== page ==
"We are facing a stagflation situation. Shall we care more about growth or about prices" asked Wang Jian, secretary-general of the China Society of Macroeconomics think-tank. He said weakening external demand stemming from the U.S. credit crisis would expose overcapacity at home in 2008, stalling Chinese growth, while the long-term trend of rising prices for land, labour and resources would stoke inflation.
"If we can't handle this properly, it's hard to say whether we'd be able to cope if there is a world recession," said Wang.
Yu Yongding, a researcher with the Chinese Academy of Social Sciences and a former member of the central bank's monetary policy committee, also used stagflation to describe China's economic outlook this year. To some extent, Yu and others are taking liberties with language to make their point. No one actually expect gross domestic product growth, which hit a 13-year high of 11.4 % last year, to fall precipitously. But, as Yu said: "For China, a growth rate of less than 9 percent could be called stagnation, while other countries would regard it as high growth."
Fan Gang, Yu's successor as academic adviser on the monetary policy committee, said growth may dip into single digits in 2008 for the first time in six years. But such a slowdown would be welcome as it would help to relieve inflationary pressures.
"A growth rate of more than 11 percent is certainly too much; even if we come down to 10 percent or 9 percent, it's still high," Fan said in an interview with the portal Sina.com.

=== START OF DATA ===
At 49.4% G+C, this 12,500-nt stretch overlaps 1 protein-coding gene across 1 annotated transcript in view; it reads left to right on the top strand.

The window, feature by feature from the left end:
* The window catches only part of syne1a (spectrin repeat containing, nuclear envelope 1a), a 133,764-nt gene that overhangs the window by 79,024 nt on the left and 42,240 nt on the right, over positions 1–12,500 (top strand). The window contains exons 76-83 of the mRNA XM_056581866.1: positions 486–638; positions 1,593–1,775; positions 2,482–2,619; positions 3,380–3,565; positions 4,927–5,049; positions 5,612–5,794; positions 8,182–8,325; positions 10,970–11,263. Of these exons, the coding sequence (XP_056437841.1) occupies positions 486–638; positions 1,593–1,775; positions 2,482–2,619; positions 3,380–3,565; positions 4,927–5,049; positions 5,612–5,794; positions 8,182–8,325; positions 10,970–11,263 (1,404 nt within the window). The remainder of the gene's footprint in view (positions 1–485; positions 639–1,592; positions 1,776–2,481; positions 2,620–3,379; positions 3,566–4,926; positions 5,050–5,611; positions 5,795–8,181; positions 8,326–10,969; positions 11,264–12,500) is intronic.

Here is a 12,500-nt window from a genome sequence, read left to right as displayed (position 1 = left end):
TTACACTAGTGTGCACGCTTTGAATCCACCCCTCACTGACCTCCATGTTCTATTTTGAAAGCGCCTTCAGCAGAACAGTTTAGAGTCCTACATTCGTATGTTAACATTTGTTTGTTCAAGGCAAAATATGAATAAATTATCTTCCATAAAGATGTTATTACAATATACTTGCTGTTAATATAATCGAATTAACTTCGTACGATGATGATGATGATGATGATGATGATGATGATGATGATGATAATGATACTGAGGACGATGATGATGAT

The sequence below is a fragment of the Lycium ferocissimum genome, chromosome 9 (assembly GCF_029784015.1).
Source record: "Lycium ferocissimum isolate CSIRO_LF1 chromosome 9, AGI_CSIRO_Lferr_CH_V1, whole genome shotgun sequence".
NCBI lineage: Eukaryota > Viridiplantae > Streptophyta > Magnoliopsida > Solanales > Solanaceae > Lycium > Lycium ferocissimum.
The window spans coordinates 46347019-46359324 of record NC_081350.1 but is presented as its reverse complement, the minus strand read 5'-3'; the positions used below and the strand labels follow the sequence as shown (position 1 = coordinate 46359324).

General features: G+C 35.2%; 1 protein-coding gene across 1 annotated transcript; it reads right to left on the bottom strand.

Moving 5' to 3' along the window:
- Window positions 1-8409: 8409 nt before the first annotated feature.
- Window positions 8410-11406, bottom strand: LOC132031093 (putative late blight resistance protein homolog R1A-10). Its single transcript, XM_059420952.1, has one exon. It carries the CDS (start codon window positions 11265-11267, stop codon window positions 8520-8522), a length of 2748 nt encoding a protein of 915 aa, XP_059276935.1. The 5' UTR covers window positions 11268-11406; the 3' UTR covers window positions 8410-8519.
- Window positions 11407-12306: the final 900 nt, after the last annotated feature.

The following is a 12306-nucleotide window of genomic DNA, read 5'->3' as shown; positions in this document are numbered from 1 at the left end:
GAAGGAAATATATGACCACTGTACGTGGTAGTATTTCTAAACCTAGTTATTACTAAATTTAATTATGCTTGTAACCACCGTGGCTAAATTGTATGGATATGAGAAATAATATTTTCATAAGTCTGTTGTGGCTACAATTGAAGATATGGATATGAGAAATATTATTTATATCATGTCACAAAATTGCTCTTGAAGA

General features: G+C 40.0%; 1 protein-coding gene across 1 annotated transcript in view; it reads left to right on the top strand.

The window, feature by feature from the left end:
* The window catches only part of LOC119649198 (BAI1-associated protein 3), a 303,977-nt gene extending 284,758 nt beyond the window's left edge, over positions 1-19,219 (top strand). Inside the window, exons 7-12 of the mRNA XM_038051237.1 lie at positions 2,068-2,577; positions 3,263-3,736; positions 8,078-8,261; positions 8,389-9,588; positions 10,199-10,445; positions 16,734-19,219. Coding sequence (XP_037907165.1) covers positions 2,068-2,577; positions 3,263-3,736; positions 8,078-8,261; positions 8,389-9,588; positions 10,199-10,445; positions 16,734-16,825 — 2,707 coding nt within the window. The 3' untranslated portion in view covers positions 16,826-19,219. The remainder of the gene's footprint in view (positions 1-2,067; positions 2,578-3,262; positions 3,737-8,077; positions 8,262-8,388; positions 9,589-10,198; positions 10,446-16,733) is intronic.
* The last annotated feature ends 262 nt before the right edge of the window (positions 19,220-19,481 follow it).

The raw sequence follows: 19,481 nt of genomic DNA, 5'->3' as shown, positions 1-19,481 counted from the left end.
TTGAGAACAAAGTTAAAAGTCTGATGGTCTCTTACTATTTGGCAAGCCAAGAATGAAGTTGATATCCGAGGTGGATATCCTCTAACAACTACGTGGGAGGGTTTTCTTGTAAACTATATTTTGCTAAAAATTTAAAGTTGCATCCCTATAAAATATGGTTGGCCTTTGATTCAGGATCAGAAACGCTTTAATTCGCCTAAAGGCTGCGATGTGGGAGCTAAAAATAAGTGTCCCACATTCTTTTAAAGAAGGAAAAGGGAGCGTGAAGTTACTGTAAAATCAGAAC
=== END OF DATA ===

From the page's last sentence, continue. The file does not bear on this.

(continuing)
"But if you don't adjust now, there will be a crisis when the economy overheats," he said.
Beijing came into 2008 committed to a tighter monetary policy to prevent just such an overheating and to stop inflation spreading from food. The consumer price index (CPI) rose 4.8 percent last year, an 11-year high, due largely to dearer food.
Mounting signs of weakness in the U.S. economy, coupled with temporary disruptions to output at home caused by blizzards, are raising expectations in markets that the People's Bank of China might row back.
But Xia Bin, a researcher with the Development Research Centre, a think-tank under the State Council, China's cabinet, said monetary policy would remain tight.
"The tightening trend ought not to change, but in terms of rhythm and degree, operations should be more flexible," he said. Wu Xiaoling, a former vice governor with the central bank, told the forum that the PBOC had no intention to ease because the risk of broad-based inflation was still serious.